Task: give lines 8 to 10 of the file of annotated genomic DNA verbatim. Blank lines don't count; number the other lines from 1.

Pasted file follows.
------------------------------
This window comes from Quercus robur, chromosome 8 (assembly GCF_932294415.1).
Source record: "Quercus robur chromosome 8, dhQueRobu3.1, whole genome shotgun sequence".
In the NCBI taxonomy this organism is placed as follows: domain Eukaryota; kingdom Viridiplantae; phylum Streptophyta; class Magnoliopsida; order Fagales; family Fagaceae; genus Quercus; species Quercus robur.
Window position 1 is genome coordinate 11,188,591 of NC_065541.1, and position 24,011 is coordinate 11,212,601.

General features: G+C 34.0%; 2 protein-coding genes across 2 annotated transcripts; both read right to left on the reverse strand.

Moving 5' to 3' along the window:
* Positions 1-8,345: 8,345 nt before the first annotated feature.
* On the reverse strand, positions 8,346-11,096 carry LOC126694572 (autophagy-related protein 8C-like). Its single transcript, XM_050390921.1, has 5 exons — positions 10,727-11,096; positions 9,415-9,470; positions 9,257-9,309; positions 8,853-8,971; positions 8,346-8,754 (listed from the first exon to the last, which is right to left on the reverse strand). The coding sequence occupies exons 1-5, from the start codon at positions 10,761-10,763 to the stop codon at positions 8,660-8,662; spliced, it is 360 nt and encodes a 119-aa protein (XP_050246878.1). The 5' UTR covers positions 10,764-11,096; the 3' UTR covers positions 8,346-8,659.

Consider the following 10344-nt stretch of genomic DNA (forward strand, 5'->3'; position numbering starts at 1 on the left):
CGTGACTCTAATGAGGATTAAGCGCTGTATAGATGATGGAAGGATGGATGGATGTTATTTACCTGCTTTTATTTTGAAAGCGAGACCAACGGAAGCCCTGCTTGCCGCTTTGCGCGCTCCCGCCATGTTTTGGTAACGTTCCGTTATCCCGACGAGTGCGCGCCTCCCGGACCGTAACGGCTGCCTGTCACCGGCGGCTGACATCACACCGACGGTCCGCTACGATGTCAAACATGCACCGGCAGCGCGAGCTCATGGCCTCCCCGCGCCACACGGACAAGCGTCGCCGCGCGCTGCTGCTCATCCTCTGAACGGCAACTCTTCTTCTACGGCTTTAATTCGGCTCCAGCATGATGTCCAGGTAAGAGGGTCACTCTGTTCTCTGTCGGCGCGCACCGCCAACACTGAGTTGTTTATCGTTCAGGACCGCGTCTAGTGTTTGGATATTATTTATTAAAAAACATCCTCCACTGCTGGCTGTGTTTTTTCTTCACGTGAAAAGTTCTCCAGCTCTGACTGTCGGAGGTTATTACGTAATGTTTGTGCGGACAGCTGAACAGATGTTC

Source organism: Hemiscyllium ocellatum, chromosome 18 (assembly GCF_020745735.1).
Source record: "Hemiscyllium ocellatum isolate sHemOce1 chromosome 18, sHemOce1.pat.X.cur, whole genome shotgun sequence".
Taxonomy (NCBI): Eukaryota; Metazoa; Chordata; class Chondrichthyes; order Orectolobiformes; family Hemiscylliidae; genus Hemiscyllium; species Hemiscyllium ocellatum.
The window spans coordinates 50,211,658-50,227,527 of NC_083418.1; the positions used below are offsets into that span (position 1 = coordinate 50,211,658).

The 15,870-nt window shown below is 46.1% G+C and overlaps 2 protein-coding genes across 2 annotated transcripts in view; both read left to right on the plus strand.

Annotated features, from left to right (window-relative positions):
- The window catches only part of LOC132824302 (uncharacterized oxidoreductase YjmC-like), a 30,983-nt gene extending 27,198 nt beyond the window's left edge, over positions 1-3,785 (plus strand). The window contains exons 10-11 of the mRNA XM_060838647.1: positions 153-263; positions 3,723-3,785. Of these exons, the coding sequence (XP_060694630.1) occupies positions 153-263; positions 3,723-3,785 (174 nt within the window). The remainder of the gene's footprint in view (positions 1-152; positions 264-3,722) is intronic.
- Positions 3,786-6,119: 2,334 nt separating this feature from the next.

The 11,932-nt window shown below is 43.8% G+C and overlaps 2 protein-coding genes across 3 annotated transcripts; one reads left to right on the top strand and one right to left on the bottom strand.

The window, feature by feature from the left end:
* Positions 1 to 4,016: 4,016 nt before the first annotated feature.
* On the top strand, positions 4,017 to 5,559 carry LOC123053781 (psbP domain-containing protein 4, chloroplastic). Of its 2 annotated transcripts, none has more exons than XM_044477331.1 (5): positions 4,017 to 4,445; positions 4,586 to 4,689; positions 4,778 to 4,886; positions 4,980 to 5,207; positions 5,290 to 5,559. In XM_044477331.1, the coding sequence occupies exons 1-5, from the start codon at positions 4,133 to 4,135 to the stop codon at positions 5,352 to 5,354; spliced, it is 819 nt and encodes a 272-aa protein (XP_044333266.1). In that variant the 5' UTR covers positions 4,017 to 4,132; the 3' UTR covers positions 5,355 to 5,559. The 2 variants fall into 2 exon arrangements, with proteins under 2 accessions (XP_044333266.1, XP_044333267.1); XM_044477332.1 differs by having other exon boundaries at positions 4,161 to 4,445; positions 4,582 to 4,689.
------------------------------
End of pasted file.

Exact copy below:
* On the reverse strand, positions 8,346-11,096 carry LOC126694572 (autophagy-related protein 8C-like). Its single transcript, XM_050390921.1, has 5 exons — positions 10,727-11,096; positions 9,415-9,470; positions 9,257-9,309; positions 8,853-8,971; positions 8,346-8,754 (listed from the first exon to the last, which is right to left on the reverse strand). The coding sequence occupies exons 1-5, from the start codon at positions 10,761-10,763 to the stop codon at positions 8,660-8,662; spliced, it is 360 nt and encodes a 119-aa protein (XP_050246878.1). The 5' UTR covers positions 10,764-11,096; the 3' UTR covers positions 8,346-8,659.

Consider the following 10344-nt stretch of genomic DNA (forward strand, 5'->3'; position numbering starts at 1 on the left):
CGTGACTCTAATGAGGATTAAGCGCTGTATAGATGATGGAAGGATGGATGGATGTTATTTACCTGCTTTTATTTTGAAAGCGAGACCAACGGAAGCCCTGCTTGCCGCTTTGCGCGCTCCCGCCATGTTTTGGTAACGTTCCGTTATCCCGACGAGTGCGCGCCTCCCGGACCGTAACGGCTGCCTGTCACCGGCGGCTGACATCACACCGACGGTCCGCTACGATGTCAAACATGCACCGGCAGCGCGAGCTCATGGCCTCCCCGCGCCACACGGACAAGCGTCGCCGCGCGCTGCTGCTCATCCTCTGAACGGCAACTCTTCTTCTACGGCTTTAATTCGGCTCCAGCATGATGTCCAGGTAAGAGGGTCACTCTGTTCTCTGTCGGCGCGCACCGCCAACACTGAGTTGTTTATCGTTCAGGACCGCGTCTAGTGTTTGGATATTATTTATTAAAAAACATCCTCCACTGCTGGCTGTGTTTTTTCTTCACGTGAAAAGTTCTCCAGCTCTGACTGTCGGAGGTTATTACGTAATGTTTGTGCGGACAGCTGAACAGATGTTC